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Rental Car Reimbursement Coverage Today

Just like many industries, supply chain issues are making it hard to find car parts.  So, you should expect longer wait times if your car is in the shop. Additionally, car rental prices have been increasing. If being able to pay for a rental car for an extended period of time is a concern, you may want to consider rental reimbursement coverage.

What is Rental Reimbursement Coverage?
Rental reimbursement coverage, also known as extended transportation expenses coverage, is an optional coverage that helps cover the cost of a rental car if your insured car is in an accident and needs repair. This helps keep you driving even while your vehicle is in the shop getting fixed.

And: Rental Car Prices Are Up
Just like many industries, the car rental industry is experiencing inflationary pressures. If being able to pay for a rental car for an extended period of time is a concern, you may want to consider increasing the limits of your rental reimbursement coverage.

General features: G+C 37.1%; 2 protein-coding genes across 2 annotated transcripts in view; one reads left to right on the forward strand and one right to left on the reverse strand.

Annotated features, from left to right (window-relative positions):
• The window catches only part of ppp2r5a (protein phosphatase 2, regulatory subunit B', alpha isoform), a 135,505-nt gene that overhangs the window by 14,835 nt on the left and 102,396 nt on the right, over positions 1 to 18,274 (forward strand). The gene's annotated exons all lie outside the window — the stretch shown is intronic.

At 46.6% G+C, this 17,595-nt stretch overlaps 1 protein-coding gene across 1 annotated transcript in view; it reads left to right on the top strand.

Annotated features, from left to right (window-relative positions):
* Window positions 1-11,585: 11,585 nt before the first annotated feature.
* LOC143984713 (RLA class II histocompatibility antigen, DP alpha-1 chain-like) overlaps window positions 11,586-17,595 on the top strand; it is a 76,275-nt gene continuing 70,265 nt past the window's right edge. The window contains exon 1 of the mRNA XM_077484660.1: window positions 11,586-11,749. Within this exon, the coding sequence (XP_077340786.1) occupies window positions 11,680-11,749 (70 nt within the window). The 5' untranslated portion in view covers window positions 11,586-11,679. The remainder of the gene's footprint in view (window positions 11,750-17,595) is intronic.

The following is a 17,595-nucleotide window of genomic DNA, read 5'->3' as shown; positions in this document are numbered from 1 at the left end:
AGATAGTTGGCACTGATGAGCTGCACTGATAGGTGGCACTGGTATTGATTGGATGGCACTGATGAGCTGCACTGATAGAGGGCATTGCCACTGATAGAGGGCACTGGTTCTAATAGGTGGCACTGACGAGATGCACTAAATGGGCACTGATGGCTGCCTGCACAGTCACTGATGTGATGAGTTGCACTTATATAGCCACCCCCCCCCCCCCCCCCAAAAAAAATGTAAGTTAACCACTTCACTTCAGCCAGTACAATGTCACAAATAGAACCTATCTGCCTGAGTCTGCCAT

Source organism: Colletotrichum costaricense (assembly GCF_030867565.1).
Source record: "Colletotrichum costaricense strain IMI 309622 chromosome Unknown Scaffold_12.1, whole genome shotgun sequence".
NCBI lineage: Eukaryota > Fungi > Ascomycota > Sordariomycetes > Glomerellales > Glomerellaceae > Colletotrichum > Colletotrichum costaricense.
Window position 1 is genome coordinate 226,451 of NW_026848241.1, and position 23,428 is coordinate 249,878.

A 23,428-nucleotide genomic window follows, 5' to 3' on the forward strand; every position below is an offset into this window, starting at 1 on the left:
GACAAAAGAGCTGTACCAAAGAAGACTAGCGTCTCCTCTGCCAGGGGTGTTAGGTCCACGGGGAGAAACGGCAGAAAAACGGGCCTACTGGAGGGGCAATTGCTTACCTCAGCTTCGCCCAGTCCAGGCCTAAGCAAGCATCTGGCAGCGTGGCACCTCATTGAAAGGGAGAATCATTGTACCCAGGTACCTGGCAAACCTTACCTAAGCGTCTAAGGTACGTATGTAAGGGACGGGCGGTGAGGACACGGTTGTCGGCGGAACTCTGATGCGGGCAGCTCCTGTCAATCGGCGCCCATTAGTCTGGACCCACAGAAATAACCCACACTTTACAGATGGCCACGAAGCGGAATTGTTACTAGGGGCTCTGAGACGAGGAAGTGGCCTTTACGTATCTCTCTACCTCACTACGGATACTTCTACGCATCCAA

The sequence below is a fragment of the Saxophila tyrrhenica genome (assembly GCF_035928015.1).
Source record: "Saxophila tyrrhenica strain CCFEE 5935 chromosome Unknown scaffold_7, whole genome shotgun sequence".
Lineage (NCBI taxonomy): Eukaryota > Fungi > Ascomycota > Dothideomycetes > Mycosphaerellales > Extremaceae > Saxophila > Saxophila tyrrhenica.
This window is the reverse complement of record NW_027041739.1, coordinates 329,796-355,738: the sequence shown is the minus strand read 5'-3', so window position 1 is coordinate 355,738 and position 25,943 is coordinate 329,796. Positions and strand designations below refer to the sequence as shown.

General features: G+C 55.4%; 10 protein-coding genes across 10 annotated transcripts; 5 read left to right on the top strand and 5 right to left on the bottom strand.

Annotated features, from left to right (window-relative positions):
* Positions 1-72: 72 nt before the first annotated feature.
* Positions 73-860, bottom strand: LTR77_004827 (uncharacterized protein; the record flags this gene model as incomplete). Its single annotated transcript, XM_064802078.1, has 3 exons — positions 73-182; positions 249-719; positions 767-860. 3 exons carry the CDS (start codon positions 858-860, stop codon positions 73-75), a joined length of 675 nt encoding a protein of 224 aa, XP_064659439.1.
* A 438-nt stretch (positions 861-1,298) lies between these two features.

Your Allen insurance representative is here to help.

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Why Loss Control is Important

By Chris Richmond
for May 2022 WorkBoat Magazine 

Chris Richmond, AAI, CMIP

Chris Richmond, AAI, CMIP

A busy ship repair facility we work with recently had a follow up visit from their USL&H insurance carrier. Loss control had visited the client previously and this visit  was designed to accomplish three goals: It was a chance for key players to meet in person; facility personnel could provide an update on previously noted deficiencies and the loss control manager could view the yard during the not so kind New England winter.

As you know, the premium for USL&H is based on jobs performed as well as payroll. Generally the more employees a company has the more premium the company will pay. Loss history is also a factor: The more paid claims a company incurs the higher the premium will be. It is in everyone’s best interest − from the employee staying safe to the shipyard paying the premium to the insurance company paying the claims − to keep claims to a minimum. This is where loss control comes in.

The visit made clear where safety improvements had been made and where they still needed to be made. Among the deficiencies observed were missing safety guards on machinery, chaffed power cords and cluttered walkways. A key area of improvement to the yard was the installation of metal grating on gangways to the ships for better grip and to help minimize slips in the winter months.